There are three main categories of surface pumps – delivery, pressure and booster pumps:

  • Delivery pumps are used to move water from one place to another. Some are capable of high pressure while others are intended mainly for moving large volumes at low pressure.
  • Pressure pumps are often used for pressurizing small water systems in buildings – homes, schools, businesses or hospitals.
  • Booster pumps are used to maintain pressure or flow – typically useful in towns or communities with unreliable water pressure particularly at times of high demand.

Solar pumping systems can be configured in various different ways, especially in relation to battery capacity (to store excess power) or grid connection (to export excess power).

Battery back up

Banks of batteries can be used store excess power, which can allow pumps to operate at night or on no sun days. These can be linked to generators so that the batteries are used preferentially, but the generator is used to continue to power the pumps when the batteries are depleted.


Grid connection

If the site is already connected to the utility grid, or can be easily connected, then there may be an option or to export power to the utility grid when the generated power from the PV units exceed the on-site demand. The grid will normally require AC power, so the DC output from the PV units will need to be converted by a grid tie inverter. These systems are only effective where the utility company runs a “net metering” or “feed in tariff” which allows users to sell power to the grid on a flexible basis and offset the cost of the exported power against power drawn from the grid at other times.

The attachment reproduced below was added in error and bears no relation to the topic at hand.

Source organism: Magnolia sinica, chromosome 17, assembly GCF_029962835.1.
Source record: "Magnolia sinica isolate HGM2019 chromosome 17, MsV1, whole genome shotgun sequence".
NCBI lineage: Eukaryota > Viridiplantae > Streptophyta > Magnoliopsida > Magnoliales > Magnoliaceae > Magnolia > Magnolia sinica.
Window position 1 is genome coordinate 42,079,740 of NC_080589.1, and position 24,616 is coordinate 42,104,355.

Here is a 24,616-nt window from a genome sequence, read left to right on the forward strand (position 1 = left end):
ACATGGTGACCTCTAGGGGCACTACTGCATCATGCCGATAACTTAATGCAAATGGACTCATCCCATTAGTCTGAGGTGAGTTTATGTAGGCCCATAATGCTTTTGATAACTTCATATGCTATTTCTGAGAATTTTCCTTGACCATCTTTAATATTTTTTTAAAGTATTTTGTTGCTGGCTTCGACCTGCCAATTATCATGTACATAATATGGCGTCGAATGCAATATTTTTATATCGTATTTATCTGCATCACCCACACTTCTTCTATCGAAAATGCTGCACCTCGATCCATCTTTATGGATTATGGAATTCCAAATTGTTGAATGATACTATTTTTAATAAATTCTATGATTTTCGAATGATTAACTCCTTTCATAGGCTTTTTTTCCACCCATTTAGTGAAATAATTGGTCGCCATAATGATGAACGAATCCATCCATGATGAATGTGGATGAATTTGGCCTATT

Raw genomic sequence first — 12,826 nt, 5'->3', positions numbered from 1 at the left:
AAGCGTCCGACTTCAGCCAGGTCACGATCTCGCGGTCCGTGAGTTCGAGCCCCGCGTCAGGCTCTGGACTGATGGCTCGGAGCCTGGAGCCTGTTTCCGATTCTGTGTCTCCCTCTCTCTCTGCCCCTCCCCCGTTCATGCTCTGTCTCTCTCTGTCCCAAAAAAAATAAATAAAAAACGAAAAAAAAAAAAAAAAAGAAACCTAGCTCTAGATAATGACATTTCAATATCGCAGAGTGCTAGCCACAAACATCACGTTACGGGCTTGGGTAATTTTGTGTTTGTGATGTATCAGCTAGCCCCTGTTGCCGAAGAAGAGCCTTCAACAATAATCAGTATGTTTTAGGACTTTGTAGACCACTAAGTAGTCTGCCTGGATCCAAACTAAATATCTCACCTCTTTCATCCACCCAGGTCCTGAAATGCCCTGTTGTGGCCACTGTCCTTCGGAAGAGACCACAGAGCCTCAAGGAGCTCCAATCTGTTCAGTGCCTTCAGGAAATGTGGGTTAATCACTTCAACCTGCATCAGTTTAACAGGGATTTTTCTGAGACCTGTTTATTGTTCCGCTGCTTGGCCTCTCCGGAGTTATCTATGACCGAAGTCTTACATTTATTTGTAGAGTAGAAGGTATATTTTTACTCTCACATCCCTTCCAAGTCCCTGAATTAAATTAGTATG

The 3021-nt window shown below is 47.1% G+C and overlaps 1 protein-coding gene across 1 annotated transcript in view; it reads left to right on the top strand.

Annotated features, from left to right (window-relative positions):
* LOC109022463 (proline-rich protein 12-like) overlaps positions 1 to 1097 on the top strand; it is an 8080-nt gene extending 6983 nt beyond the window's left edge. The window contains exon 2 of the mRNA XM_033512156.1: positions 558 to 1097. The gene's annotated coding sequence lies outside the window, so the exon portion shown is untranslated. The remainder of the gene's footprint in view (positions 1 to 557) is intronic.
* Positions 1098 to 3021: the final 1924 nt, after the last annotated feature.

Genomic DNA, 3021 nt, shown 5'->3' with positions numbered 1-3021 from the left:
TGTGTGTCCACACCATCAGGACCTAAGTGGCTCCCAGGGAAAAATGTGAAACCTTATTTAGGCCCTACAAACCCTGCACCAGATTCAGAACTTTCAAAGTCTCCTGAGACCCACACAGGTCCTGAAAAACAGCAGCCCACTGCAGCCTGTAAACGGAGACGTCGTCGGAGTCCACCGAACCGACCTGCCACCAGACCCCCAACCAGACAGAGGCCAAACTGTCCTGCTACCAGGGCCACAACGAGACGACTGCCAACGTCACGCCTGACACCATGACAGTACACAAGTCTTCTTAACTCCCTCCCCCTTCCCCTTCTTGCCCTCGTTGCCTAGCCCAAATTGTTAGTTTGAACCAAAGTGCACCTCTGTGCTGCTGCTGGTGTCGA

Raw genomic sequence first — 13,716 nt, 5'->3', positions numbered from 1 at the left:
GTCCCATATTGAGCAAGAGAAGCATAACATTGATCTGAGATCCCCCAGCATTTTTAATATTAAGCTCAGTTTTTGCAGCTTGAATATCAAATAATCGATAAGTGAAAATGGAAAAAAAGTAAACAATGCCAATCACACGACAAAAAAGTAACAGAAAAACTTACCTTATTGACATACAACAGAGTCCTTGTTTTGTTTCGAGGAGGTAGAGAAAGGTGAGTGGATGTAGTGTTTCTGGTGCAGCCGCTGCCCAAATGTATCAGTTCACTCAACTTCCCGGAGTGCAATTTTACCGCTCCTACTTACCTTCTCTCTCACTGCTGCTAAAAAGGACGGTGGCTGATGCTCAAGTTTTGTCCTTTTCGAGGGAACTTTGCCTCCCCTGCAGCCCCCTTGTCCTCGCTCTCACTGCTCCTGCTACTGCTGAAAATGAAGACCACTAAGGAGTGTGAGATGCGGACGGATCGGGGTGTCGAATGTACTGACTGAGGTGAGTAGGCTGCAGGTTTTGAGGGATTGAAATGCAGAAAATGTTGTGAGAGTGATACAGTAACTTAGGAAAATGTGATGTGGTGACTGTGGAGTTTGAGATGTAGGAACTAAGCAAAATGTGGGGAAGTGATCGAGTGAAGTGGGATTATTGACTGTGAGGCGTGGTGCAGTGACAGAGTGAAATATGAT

Solar powered pumps can be a great way of providing reliable, low cost and low carbon pumping systems. But these systems are not a perfect solution for all scenarios, and it is worth recounting the advantages and disadvantages of these systems.


  • Can allow water pumping in remote locations or where grid power is unreliable – anywhere the sun shines
  • Powered by clean, renewable energy
  • Pumping availability increases in summer when water requirement is usually greater
  • Very low operating costs – does not require fuel, requires only minimal service and maintenance, and is virtually free to operate
  • Equipment is relatively portable and can be easily moved to meet seasonal or variable location needs


  • Potentially high capital costs
  • Electrical output will be limited by daylight hours and bad weather. Water storage and battery back up may be required

In conclusion, solar pumping systems can provide real opportunities to improve water availability in areas where grid power cannot be relied upon, or where power costs are an impediment to effective water use. There is massive future potential for the application of these technologies worldwide.

For more information download Groundwater Engineering’s Technology Data Sheet on Solar Water Pumping.